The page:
Six Hial airports closed for air traffic controllers strike
Six regional airports have come to the end of a 24-hour strike by air traffic controllers.
The affected airports were Benbecula, Dundee, Inverness, Kirkwall, Stornoway and Sumburgh.
The union Prospect has called for a staff pay rise of at least 10%, arguing that air traffic controllers in the private sector earn much more.
Hial, which is owned by the Scottish government, said it had to follow government pay policy.
The company said the travel plans of 6,000 people had been disrupted by the strike.
'An impossible ask'
Wick John O'Groats Airport had also expected to be affected by the strike, but Hial said it had made arrangements to keep the site open.
Barra, Campbeltown, Islay and Tiree airports also remained open on Thursday.
The controllers have been working to rule since the beginning of April.
Prospect agreed to suspend a strike planned for 26 April to allow for talks.
But the discussions, facilitated by the Advisory, Conciliation and Arbitration Service, broke down earlier this month and a strike date was set for Thursday.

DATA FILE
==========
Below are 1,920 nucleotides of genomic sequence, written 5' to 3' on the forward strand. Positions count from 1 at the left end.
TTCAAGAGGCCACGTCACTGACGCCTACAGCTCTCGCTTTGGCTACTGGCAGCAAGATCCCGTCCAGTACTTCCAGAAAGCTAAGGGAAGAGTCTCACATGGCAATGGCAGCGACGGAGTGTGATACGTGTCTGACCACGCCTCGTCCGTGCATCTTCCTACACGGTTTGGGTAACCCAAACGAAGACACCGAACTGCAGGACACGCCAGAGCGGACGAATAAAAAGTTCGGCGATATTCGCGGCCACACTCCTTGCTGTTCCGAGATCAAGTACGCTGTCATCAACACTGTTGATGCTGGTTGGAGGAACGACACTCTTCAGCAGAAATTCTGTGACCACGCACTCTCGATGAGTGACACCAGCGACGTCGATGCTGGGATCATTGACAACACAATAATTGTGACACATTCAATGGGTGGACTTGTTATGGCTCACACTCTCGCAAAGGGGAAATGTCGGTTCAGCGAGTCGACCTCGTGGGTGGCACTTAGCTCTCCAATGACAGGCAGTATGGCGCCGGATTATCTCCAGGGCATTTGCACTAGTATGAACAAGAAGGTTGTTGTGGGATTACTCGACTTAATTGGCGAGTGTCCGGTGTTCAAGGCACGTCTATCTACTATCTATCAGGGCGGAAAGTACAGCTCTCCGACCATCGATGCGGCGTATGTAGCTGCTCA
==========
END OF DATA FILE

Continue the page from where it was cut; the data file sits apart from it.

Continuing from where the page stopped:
Hial has said the controllers' wage demand "greatly exceeds" the policy, adding that the comparison with the private sector was "misleading and unrealistic" due to the different volume of air traffic movements.
Inglis Lyon, Hial managing director, told BBC Scotland: "I think Prospect is being unreasonable. Prospect has dug in and maintained their requirement for the 10% wage award against no justification.
"It's an impossible ask for any employer, Scottish government-sponsored or otherwise."
However, Prospect said the airports company should stop "antagonising" staff and focus on persuading the Scottish government to help resolve the dispute.
David Avery, of the union, said Hial had made one pay offer - a 2% increase - to its member and they had rejected it three times.
He told BBC Scotland that he did not know how long the dispute could "drag on" but that the current industrial action was scheduled to continue through to August.
Mr Avery said: "We wouldn't want to take action if we don't need to and we would still like ministers and Hial to come forward with a proposal to resolve this."
The Scottish government has urged both Prospect and Hial to return to talks.
Uisdean Robertson, chairman of the Western Isles Transport Committee, has called on the Scottish government to intervene in the dispute.
He said with high demand on the islands' ferry services the "last thing that was needed" was cancelled flights.
Mr Robertson said: "I think we have reached the stage now where the government needs to get involved.
"The sooner the whole issue is resolved the better."